Private renting for tenants: tenancy agreements

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If your landlord wants to end your tenancy

If your landlord wants you to leave, they must give you notice in a particular way.

Your landlord may need to have given you specific documents for your notice to be valid. This depends on the type of tenancy agreement and its terms. For example, they may be required to give you a gas safety certificate, an energy certificate and a copy of the How to rent guide.

Assured shorthold tenancies (ASTs)

Your landlord can take back their property without giving any reason if you have either:

  • periodic tenancy (sometimes called a ‘rolling tenancy’)
  • a fixed-term tenancy that has ended

This is called a Section 21 notice.

To do this, all of the following must apply:

  • they’ve protected your deposit in a deposit protection scheme, if the tenancy began or was renewed on or after 6 April 2007
  • they’ve given you at least 2 months written notice that they want the property back (‘notice to quit’)
  • the date you must leave is at least 6 months after your original tenancy began (the date you moved in)

Your landlord must serve you notice using the correct form. Shelter has information on checking if your eviction notice is valid.

If your tenancy started or was renewed after 1 October 2015

Your landlord cannot evict you if they’ve been served notice by the council because of a complaint you made to the council about the living conditions in the property.

Your landlord must also have given you:

If you’ve been asked to leave during the fixed term

Your landlord can only ask you to leave during the fixed term if they have certain reasons (‘grounds’). For example, if:

  • you’re behind with your rent payments (‘in arrears’)
  • you’ve used the property for illegal purposes, like selling drugs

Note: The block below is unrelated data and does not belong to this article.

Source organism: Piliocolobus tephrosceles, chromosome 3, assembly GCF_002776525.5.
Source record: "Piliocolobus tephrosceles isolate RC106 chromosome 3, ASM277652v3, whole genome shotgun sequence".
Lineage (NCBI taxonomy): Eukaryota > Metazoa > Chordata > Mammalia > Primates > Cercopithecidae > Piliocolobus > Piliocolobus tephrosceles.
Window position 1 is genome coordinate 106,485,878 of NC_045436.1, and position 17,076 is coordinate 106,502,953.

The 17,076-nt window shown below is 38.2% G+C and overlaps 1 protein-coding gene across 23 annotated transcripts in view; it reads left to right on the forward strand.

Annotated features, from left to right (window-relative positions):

• you’ve damaged the property

This is called a Section 8 notice.

The notice period your landlord gives you will depend on the reason (‘ground’). Read Annex A of the guidance for private tenants to find out more about notice periods.

Assured tenancies

Your landlord will need to use one of the reasons or ‘grounds’ for possession in the Housing Act 1988.

Excluded tenancies or licences

You’ll often have an excluded tenancy or licence if you live with your landlord as a lodger and share rooms with them.

Your landlord only needs to give ‘reasonable notice’ to quit. Usually this means the length of the rental payment period – so if you pay rent monthly, you’ll get one month’s notice.

The notice does not have to be in writing.

Non-excluded tenancy or licence

Your landlord can end the let at any time by serving a written ‘notice to quit’. The notice period will depend on the tenancy or agreement, but is often at least 4 weeks.

Break clauses

If there’s a break clause in the tenancy agreement, your landlord can give you notice after this. However, your landlord does not have a guaranteed right to possession during the first 6 months of the tenancy.

If you do not leave the property

Your landlord cannot remove you by force. If the notice period expires and you do not leave the property, your landlord may start the process of eviction through the courts.

If you have an excluded tenancy or licence you can be evicted without a court order.